In the other phase of the project they presented a comprehensive policy plan with a “step by step, research-based strategy on how to implement it” . And through the negotiation and facilitation techniques learned these women were able to become advisors on reconciliation in Iraq. They then presented these findings at the Women’s Peacebuilding Symposium in December of 2018 in Kirkuk, Iraq with over 200 individuals which included public citizens, as well as individuals from government and global organizations .
The events and information pertaining to the event are limited and have very little news coverage outside of the National Democratic Institute. They do have some social media coverage which has been published by NDI as well with the hashtag #HerRole .
Influence, Outcomes, and Effects:
After the trainings, many of the women have reached out and held over 880 meetings with decision makers and leaders and generated a growing citizen support with approximately 7,400 citizens. While there have not been any specific outcomes from the organization of these women outside of the reconciliation plan that was presented, they anticipate there to be an increase in involvement of women in reconciliation efforts. They have sparked a conversation about women’s involvement in reconstruction and politics beyond that.
On a more individual level, the women involved in the training program were able to build up their interpersonal and citizen-leading capabilities. They learned functions necessary for facilitating large groups as well as build up the social profiles to have a space in the political environment of Iraq .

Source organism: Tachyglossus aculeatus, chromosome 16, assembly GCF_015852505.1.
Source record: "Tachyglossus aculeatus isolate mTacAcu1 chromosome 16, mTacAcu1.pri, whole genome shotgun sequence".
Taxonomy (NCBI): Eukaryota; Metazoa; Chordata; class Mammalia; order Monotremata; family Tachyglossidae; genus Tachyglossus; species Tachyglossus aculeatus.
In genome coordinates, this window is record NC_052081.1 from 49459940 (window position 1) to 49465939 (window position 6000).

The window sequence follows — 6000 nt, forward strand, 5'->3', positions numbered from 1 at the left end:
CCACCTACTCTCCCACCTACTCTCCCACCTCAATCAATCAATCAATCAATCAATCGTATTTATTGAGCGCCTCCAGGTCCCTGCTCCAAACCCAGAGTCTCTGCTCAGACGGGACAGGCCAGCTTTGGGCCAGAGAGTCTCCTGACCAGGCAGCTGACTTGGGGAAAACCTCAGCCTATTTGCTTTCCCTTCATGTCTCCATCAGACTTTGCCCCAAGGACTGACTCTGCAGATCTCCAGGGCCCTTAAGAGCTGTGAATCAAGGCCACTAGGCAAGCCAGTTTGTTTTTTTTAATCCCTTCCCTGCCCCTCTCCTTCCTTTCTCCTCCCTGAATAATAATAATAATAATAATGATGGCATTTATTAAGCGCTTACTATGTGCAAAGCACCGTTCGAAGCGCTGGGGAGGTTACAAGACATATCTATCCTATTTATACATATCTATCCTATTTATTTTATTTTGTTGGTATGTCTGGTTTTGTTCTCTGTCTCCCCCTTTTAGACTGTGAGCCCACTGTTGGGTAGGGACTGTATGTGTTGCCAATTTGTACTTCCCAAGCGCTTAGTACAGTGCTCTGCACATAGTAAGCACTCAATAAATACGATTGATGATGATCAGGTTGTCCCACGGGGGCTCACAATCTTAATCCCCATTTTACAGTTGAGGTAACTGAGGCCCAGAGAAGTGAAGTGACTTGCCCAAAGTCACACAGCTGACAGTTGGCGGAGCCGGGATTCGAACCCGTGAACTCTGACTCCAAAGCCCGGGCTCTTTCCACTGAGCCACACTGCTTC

The outcome of this process was an achievement of 1) increasing women’s access in the decision making process of Iraq; 2) promoting a gender-sensitive national reconciliation plan; 3) making the reconciliation plan’s effects more sustainable; and 4) making the reconciliation plan have lasting effects.
Analysis and Lessons Learned:
Through the National Democratic Institute program in Iraq 40 women were provided with the opportunity to build their skills in order to provide a more gender-sensitive national reconciliation plan and forge a more inclusive role in the Iraq government. The experiences that these women have faced, provides them with an opportunity to be key players in the reconciliation efforts of Iraq. According to NDI, the women who initially were filled with apprehension were able to overcome this through the facilitation techniques they learned at the NDI trainings to become women of “power and authority to drive change” .
 A Strategy for Peace in Iraq: A Gender-Sensitive National Reconciliation Platform (2019). Retrieved from https://www.ndi.org/publications/strategy-peace-iraq-gender-sensitive-national-reconciliation-platform.
 Glenn, C., Rowan, M., Caves, J., & Nada , G. (2019, April 30). Timeline: The rise, spread, and fall of the Islamic state. Retrieved from https://www.wilsoncenter.org/article/timeline-the-rise-spread-and-fall-the-islamic-state
 Iraqi Women Lead Peace and Reconciliation Campaign, Bridging Sectarian Divides. (2019, January 17). Retrieved from https://www.ndi.org/our-stories/iraqi-women-lead-peace-and-reconciliation-campaign-bridging-sectarian-divides.
 Press Release - October 1, 2019, & Press Release - September 24, 2019. (2018, October 31). ISIS's Persecution of Women. Retrieved from https://www.counterextremism.com/content/isiss-persecution-women.
 Women are the Linchpins for Peace in Iraq (2018). Retrieved from https://www.ndi.org/our-stories/women-are-linchpins-peace-iraq
The first version of this case entry was written by Brittany Moody, a Master of Public Service candidate at the University of Arkansas Clinton School of Public Service, and then edited. The views expressed in the entry are those of the authors, editors, or cited sources, and are not necessarily those of the University of Arkansas Clinton School of Public Service.